As the darkness ensued, we reached the end of the 5th class, so we unroped and started up the last 400 feet of 3rd class until we reached the summit, exhausted and weary, yet not even close to done.  At 10:30 pm we signed the summit register, and had already been out for over 12 hours  None of us had much water left, and I gave parts of my remaining water to people.  We had one last tricky part, which was the summit descent, which is a steep, narrow, and sandy section of 4th class downclimbing with 1000+ foot drops on either side into darkness.  I had the rope on my back, which kept catching on my feet, so needless to say, I was terrified beyond belief as I gingerly navigated the ridge.  

Once off the steep parts, we were home free from all the technical parts of the climb, with "only" a few thousand feet of descent left in the day spread out over 5 miles.  Buddy was far behind us, and Justin was far in front, which was sometimes difficult to follow as the exhausting and dehydration got worse.  It was a sea of talus, bushwacking and route finding without water until we reached a stream where we filtered some water with Justin's MSR.  It was refreshing, which along with some snacks woke us all up a bit.

We trudged on into the night at an increasingly slow pace, stopping every so often for a break.  I'd sometimes lay on my back and watch the stars twinkle in the moonless night.  Much like watching the sunset, the sky sucked you in with beauty, but my mind fought back with the will to escape the mountain and not fall asleep.  By this point, I was hallucination, thinking shadows were faces and a rock was a small bear.  While I knew these things weren't true, my brain couldn't help but indulge in the fantasy.  Apparently, neither could others as some thought there was music playing in the distance and voices.  

We continued on, Justin leading the way, and all of us relying on his navigation skills in the pitch black.  We were relieved when familiar trails were in front of us, which gave away to the campground leading us to the cars.  The last stretch of road before we saw the car felt like an eternity, and when I finally reached the car at 4:30 am, I couldn't have been happier.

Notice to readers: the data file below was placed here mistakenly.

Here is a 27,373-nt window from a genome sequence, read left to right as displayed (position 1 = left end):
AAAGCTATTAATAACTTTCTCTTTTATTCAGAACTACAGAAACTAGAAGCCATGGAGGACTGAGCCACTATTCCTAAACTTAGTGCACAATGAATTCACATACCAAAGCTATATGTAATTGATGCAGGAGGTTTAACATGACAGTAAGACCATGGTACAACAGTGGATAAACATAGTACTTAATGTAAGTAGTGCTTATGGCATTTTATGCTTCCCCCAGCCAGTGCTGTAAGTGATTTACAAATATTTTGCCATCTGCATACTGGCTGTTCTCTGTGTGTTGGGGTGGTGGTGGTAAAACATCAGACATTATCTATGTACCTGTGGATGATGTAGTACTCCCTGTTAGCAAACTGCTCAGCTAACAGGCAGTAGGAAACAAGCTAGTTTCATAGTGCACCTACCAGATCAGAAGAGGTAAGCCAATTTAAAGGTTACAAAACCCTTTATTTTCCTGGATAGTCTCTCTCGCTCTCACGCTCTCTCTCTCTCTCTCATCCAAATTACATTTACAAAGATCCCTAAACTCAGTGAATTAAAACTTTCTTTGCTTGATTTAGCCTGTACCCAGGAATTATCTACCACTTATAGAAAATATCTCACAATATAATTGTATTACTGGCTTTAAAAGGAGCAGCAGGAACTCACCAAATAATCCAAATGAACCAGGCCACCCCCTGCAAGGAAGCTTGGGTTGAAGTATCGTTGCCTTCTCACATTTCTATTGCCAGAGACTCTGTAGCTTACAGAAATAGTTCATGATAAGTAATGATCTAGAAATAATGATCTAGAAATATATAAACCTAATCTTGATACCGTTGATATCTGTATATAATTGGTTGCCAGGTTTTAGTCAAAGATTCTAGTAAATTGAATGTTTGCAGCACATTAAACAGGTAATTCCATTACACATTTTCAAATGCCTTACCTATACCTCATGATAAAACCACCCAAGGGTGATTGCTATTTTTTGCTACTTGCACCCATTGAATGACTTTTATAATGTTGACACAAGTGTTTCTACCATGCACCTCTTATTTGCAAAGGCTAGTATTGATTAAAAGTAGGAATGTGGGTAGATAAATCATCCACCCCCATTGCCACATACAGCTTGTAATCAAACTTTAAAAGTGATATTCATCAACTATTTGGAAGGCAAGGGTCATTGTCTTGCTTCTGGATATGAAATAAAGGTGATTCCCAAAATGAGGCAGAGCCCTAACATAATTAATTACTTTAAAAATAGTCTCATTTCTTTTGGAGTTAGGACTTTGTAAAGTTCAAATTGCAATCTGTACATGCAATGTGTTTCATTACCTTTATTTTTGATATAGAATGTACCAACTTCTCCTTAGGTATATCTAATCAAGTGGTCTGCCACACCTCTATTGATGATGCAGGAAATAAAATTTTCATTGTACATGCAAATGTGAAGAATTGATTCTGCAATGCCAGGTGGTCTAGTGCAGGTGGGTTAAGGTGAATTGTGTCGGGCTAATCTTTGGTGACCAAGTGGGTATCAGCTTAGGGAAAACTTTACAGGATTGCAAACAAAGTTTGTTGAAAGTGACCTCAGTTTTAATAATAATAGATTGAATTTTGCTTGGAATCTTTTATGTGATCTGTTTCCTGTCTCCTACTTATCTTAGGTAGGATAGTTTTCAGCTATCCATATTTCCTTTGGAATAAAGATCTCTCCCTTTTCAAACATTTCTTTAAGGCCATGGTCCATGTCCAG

Justin drove me bavck to Pine Cliff, and my sleep it he car was interrupted only by the occasional swerve due to him liekyl dozing off in the drivers seat as we made our way down 120 towards 395.  The sun started to rise as I woke Cori up, and fell asleep for a few hours, before waking up at 8 to go for a swim.  The cool water washed away 25 hours worth of sweat, and sunblock.  I was strangely alert, which confused everyone as I told the account of the previous 25 hours as I ate dinner for breakfast.  The eating continued as I had a huge meal at the Mobil, reminding me of how few calorie I had taken in the day before.  As we passed through the park, I fell asleep and was in and out of consciousness for the rest of the drive home.  All of us were still in shorts and a t shirt, having grown accustomed to the warm weather over the past few days.  When I opened the car door in Twin Peaks to help unload Emerson and Shomsy's gear, the cold wind hit me like a ton of bricks.  Yep, we were back in SF!

Monday, July 15, 2013

New Surfboard at Pacifica!!, July 15

Tried out my 30th birthday present from my Mom.  It is a 7'6" Vernor egg-ish shape, and it was great!

Tuesday, July 2, 2013

Beautiful Weather and Good Surf, June 29-30

I got in the water twice this weekend.  Saturday had clean waves, sunny and warm weather and heavy crowds.  I got a few hours in, and caught a bunch of nice waves while improving my person-dodging skills.  On Sunday, Cori and I went out in the later afternoon, and caught a bunch of bigger albeit more messy waves.  And, to finish things off, we ate at the Taco Bell.